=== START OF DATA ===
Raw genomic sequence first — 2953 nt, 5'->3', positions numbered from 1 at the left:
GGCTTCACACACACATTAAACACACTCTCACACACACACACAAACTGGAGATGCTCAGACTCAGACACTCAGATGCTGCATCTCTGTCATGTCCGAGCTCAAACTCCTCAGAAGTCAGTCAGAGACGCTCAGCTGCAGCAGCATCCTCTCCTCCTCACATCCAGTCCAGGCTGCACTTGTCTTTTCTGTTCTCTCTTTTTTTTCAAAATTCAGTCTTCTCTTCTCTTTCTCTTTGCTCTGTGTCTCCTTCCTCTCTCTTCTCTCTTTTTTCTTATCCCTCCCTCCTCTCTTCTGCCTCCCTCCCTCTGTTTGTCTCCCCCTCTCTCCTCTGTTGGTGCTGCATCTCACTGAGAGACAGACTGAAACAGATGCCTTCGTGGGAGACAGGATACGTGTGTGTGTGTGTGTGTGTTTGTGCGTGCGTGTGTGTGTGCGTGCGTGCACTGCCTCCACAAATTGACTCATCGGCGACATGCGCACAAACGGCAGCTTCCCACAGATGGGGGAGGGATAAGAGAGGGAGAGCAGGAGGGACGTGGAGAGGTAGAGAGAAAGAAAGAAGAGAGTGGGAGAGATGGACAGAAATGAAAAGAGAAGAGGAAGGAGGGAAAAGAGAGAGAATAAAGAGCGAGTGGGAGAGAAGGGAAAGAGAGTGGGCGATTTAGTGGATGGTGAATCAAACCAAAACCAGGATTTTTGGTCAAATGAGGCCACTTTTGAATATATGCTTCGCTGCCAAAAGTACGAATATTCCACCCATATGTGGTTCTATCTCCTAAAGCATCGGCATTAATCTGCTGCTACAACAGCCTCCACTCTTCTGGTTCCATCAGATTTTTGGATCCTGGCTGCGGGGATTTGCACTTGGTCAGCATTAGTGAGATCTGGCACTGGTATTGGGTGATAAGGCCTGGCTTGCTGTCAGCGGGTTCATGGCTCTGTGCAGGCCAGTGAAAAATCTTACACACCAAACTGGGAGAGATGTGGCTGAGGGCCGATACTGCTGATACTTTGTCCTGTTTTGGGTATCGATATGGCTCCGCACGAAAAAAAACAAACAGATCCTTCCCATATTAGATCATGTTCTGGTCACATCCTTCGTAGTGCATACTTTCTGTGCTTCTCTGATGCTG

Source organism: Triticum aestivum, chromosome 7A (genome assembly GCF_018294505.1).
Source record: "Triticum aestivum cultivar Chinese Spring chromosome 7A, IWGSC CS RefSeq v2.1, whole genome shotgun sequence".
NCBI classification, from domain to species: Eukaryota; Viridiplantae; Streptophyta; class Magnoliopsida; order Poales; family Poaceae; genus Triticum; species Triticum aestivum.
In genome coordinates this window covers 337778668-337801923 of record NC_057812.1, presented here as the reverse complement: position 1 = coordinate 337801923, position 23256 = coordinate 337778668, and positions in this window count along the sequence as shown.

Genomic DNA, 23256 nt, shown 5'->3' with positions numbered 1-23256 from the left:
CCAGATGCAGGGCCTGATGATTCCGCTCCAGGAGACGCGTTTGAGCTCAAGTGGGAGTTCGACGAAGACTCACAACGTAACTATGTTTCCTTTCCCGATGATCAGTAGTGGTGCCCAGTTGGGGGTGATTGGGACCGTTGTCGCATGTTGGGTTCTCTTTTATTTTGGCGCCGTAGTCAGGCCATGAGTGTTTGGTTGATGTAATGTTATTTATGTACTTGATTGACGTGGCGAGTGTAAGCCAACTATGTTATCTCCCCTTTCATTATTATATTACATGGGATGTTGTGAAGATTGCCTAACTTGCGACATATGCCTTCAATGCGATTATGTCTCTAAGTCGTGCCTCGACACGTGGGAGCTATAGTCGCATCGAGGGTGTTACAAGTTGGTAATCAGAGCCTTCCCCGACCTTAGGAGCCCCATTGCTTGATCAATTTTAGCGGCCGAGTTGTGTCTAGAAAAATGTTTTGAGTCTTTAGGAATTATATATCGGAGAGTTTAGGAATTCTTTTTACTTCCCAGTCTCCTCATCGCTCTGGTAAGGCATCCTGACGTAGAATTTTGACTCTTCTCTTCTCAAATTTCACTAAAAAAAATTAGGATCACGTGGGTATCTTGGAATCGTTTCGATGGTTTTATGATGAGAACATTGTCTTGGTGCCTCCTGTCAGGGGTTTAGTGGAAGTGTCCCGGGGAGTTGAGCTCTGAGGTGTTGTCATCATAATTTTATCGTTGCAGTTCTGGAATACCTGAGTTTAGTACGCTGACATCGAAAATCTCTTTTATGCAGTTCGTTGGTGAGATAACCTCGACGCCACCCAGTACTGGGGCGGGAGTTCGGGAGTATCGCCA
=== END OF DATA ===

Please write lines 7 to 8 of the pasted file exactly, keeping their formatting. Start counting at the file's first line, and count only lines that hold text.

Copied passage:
Genomic DNA, 23256 nt, shown 5'->3' with positions numbered 1-23256 from the left:
CCAGATGCAGGGCCTGATGATTCCGCTCCAGGAGACGCGTTTGAGCTCAAGTGGGAGTTCGACGAAGACTCACAACGTAACTATGTTTCCTTTCCCGATGATCAGTAGTGGTGCCCAGTTGGGGGTGATTGGGACCGTTGTCGCATGTTGGGTTCTCTTTTATTTTGGCGCCGTAGTCAGGCCATGAGTGTTTGGTTGATGTAATGTTATTTATGTACTTGATTGACGTGGCGAGTGTAAGCCAACTATGTTATCTCCCCTTTCATTATTATATTACATGGGATGTTGTGAAGATTGCCTAACTTGCGACATATGCCTTCAATGCGATTATGTCTCTAAGTCGTGCCTCGACACGTGGGAGCTATAGTCGCATCGAGGGTGTTACAAGTTGGTAATCAGAGCCTTCCCCGACCTTAGGAGCCCCATTGCTTGATCAATTTTAGCGGCCGAGTTGTGTCTAGAAAAATGTTTTGAGTCTTTAGGAATTATATATCGGAGAGTTTAGGAATTCTTTTTACTTCCCAGTCTCCTCATCGCTCTGGTAAGGCATCCTGACGTAGAATTTTGACTCTTCTCTTCTCAAATTTCACTAAAAAAAATTAGGATCACGTGGGTATCTTGGAATCGTTTCGATGGTTTTATGATGAGAACATTGTCTTGGTGCCTCCTGTCAGGGGTTTAGTGGAAGTGTCCCGGGGAGTTGAGCTCTGAGGTGTTGTCATCATAATTTTATCGTTGCAGTTCTGGAATACCTGAGTTTAGTACGCTGACATCGAAAATCTCTTTTATGCAGTTCGTTGGTGAGATAACCTCGACGCCACCCAGTACTGGGGCGGGAGTTCGGGAGTATCGCCA